Key points for Science occupations
- In 2015, there were approximately 21,000 persons employed in the selected science occupations, representing 1.1% of national employment.
- Three quarters of employment was concentrated in three sectors: manufacturing (predominantly pharamaceuticals), professional, scientific and technical activities (mostly scientific R&D) and human health activities.
- Almost two thirds of total employment in the selected occupations was at professional level; the remainder was at technician level
- Almost 90% of science professionals were aged 25-54; the corresponding share was just over 80% for laboratory technicians.
- At 95%, the majority of science professionals had attained third level qualifications; the corresponding share was 85% for laboratory technicians.
- Overall, the workforce of science professionals was gender balanced, while this was almost the case for laboratory technicians.
- The majority of employed science professionals and technicians worked fulltime and were Irish-nationals.
While the number of people working in science occupations is comparatively small (approximately 1% of national employment), they play a critical role in the performance and future growth of the high value added and exporting sectors of the economy.
The availability of scientists is crucial as Ireland looks looks to continue to attract knowledge-intensive R&D and manufacturing activities in areas such as pharmaceuticals/biologics, medical devices, and food & beverage processing.
Government and EU initiatives (e.g. Horizon 2020) are expected to further drive the demand for these crucial skills.
Since the share of scientists aged 55 years and over is less than 10%, the number of retirements is estimated to be comparatively small. However, the replacement demand arising from other exits to economic inactivity (full-time study, caring duties etc.) is higher than what would normally be expected for professional and associate professional occupations.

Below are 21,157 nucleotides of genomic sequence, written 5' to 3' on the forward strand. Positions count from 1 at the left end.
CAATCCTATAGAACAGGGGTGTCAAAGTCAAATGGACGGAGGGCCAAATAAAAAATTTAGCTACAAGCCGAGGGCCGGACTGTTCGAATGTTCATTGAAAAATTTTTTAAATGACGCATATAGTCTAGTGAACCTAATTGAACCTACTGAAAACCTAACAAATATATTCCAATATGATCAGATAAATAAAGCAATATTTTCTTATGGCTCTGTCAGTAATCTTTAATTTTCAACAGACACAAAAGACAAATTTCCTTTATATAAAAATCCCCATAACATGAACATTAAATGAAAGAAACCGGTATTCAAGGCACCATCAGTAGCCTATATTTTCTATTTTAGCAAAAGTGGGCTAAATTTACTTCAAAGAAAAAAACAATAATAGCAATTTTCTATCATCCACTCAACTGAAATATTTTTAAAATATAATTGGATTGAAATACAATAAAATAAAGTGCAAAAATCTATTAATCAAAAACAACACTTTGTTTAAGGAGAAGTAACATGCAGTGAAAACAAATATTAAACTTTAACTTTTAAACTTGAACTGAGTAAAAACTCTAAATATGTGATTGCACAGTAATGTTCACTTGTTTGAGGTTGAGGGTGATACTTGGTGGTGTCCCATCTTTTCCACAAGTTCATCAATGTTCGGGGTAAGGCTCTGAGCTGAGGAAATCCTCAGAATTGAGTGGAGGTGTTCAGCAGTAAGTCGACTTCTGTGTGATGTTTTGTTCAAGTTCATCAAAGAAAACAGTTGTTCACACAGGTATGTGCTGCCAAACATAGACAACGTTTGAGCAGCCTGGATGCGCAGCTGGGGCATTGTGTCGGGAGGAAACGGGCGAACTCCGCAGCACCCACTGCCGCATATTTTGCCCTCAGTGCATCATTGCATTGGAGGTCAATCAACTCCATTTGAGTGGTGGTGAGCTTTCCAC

In addition, sectors employing scientists are expected to perform strongly in the shortmedium term and a further move within these sectors to higher value added activities will also increase the annual recruitment requirement for scientists and scientific technicians. Recent job announcements relating to the recruitment of science skills were numerous and included Alexion Pharmaceuticals, Eurofins Lancaster Laboratories, Horizon Pharma, Pfizer, Mallinckrodt, Amneal, Regeneron and Zimmer.
Shortages in relation to the following job titles were identified:
- Scientist: analytical development chemist; formulation scientist; microbiologist; R&D (especially with industry specific backgrounds); QC manager; QC analyst; QA specialist
- Technician: QA/QC/validation technician; quality technician inspector. There also appears to be an issue with geographic mobility and the attractiveness of some locations outside the greater Dublin area.